Grasser

Spelling Variations: 
Grasser
Гразеръ
Красеръ
Грасеръ
Settled in the Following Colonies: 
Discussion & Documentation: 

Nikolaus Grasser, a farmer, and his family arrived from Lübeck at the port of Oranienbaum on 15 September 1766 aboard the galliot Adler under the command of Skipper Paul Adam Drath.

Nicolaus Grasser, his wife Anna Maria, and children (Anna Maria, age 16; Schildt [?], age 12; Anna Cathrina, age 8; Anna, age 6; Nicolaus, age 2) are recorded on the list of colonists being transported from St. Petersburg to Saratov in 1767.

Nikolaus Grasser, his [new] wife Anna [the widow of Johann Riedel], children [by his first wife] (Anna, age 18; Julius, age 16; Anna Katharina, age 12; Nikolaus, age 4), and step-children (Johann Nikolaus Riedel, age 20; Anna Maria Riedel, age 15; Johann Andreas Riedel, age 12; Georg Riedel, age 8) are recored on the 1767 census of Hölzel in Household No. 35. The combined Grasser/Riedel family had settled in Hölzel on 11 September 1767.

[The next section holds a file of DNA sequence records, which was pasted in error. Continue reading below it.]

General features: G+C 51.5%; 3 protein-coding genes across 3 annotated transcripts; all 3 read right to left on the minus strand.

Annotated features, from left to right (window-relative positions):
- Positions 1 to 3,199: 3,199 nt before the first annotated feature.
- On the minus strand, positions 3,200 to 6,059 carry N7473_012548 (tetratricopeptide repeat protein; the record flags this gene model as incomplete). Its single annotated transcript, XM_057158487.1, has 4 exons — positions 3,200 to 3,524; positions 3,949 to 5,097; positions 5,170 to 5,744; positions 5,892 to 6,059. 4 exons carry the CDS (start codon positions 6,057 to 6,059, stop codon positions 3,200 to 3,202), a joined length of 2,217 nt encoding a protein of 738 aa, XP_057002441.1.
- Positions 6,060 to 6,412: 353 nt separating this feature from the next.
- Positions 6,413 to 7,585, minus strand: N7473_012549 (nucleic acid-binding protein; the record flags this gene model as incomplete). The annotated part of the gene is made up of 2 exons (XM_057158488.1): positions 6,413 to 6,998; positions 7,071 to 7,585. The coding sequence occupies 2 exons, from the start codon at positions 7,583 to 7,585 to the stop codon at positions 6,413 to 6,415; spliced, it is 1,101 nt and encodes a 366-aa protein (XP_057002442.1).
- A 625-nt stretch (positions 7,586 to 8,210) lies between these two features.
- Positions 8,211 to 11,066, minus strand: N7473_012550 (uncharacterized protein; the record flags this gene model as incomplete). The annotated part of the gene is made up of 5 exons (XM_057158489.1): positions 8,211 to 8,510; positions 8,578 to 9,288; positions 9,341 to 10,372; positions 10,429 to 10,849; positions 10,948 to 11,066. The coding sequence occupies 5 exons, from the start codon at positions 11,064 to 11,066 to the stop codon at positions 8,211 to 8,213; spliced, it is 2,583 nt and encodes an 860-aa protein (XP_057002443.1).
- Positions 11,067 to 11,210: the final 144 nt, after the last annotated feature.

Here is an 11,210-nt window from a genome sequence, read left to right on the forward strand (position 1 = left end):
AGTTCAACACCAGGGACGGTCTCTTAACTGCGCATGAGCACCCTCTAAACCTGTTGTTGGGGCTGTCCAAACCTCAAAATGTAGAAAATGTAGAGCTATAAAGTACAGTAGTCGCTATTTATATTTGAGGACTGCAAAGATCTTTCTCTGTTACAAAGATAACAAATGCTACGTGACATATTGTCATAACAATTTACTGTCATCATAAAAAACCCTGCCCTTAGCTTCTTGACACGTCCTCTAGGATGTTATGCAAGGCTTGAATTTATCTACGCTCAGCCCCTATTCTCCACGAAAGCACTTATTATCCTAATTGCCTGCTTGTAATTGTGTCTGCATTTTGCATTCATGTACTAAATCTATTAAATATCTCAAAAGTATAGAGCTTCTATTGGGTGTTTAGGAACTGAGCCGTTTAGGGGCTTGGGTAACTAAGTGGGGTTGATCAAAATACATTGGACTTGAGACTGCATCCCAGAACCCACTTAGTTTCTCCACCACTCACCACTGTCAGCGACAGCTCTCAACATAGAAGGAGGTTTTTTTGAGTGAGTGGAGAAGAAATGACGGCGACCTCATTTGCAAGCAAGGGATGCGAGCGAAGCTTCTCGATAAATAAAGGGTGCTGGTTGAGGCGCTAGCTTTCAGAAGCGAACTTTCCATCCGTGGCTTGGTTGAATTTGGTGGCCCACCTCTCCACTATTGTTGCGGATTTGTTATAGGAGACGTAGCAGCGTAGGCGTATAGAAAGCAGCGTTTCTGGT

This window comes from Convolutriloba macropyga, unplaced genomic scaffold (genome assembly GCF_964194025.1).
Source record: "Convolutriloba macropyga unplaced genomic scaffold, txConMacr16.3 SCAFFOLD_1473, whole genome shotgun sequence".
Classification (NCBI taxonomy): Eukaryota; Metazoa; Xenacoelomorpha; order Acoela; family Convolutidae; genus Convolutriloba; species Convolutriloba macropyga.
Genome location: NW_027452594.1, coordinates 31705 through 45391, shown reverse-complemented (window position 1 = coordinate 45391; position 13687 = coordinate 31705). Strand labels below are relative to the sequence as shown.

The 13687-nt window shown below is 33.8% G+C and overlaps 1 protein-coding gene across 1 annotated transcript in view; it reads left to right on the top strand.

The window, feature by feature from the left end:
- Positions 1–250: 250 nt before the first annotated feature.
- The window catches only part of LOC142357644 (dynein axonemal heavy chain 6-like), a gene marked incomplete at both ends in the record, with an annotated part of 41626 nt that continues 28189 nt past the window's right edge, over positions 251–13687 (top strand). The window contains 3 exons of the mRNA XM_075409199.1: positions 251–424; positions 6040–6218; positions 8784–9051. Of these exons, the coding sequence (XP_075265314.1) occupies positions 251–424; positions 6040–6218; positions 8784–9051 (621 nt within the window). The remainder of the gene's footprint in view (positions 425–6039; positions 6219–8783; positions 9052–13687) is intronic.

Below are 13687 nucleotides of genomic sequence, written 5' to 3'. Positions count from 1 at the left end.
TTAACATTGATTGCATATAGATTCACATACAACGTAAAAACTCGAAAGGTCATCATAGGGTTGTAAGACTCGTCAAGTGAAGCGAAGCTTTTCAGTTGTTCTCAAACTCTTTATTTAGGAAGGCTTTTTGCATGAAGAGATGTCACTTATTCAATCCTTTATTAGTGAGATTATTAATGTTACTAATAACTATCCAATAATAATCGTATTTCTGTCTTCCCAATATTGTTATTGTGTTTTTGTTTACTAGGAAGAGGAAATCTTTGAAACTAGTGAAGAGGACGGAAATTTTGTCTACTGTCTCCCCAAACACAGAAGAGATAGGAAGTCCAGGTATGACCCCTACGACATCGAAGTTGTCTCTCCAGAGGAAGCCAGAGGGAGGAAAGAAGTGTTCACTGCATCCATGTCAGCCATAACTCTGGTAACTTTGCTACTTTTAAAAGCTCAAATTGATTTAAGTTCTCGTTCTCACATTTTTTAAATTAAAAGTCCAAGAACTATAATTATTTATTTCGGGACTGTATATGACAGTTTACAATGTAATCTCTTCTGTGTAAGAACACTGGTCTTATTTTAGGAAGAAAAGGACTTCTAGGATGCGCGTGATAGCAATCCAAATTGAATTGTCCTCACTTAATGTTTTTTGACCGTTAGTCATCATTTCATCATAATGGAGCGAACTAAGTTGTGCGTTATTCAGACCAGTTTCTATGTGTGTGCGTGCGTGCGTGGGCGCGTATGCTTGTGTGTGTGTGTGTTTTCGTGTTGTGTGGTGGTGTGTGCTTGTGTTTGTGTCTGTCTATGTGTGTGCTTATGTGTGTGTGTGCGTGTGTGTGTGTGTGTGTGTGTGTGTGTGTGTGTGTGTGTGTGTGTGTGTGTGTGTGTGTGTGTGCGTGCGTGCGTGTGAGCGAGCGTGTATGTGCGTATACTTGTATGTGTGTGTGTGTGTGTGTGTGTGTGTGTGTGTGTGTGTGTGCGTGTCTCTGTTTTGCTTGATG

The 1767 census records that Nikolaus Grosser came from the village of Frelen [?] in Luxembourg.

Sources: 

- Mai, Brent Alan. 1798 Census of the German Colonies along the Volga: Economy, Population, and Agriculture (Lincoln, NE: American Historical Society of Germans from Russia, 1999): Hz08, Hz19.
- Pleve, Igor. Einwanderung in das Wolgagebiet, 1764-1767 Band 2 (Göttingen: Göttinger Arbeitskreis, 2001): 117.
- Pleve, Igor. Lists of Colonists to Russia in 1766: Reports by Ivan Kulberg (Saratov: Saratov State Technical University, 2010): #5976.
- Rauschenbach, Georg. Deutsche Kolonisten auf dem Weg von St. Petersburg nach Saratow: Transportlisten von 1766-1767 (Moscow: G.V. Rauschenbach, 2017): #7527-7533.

Contributor(s) to this page: 

Brent Mai

Volga Colonies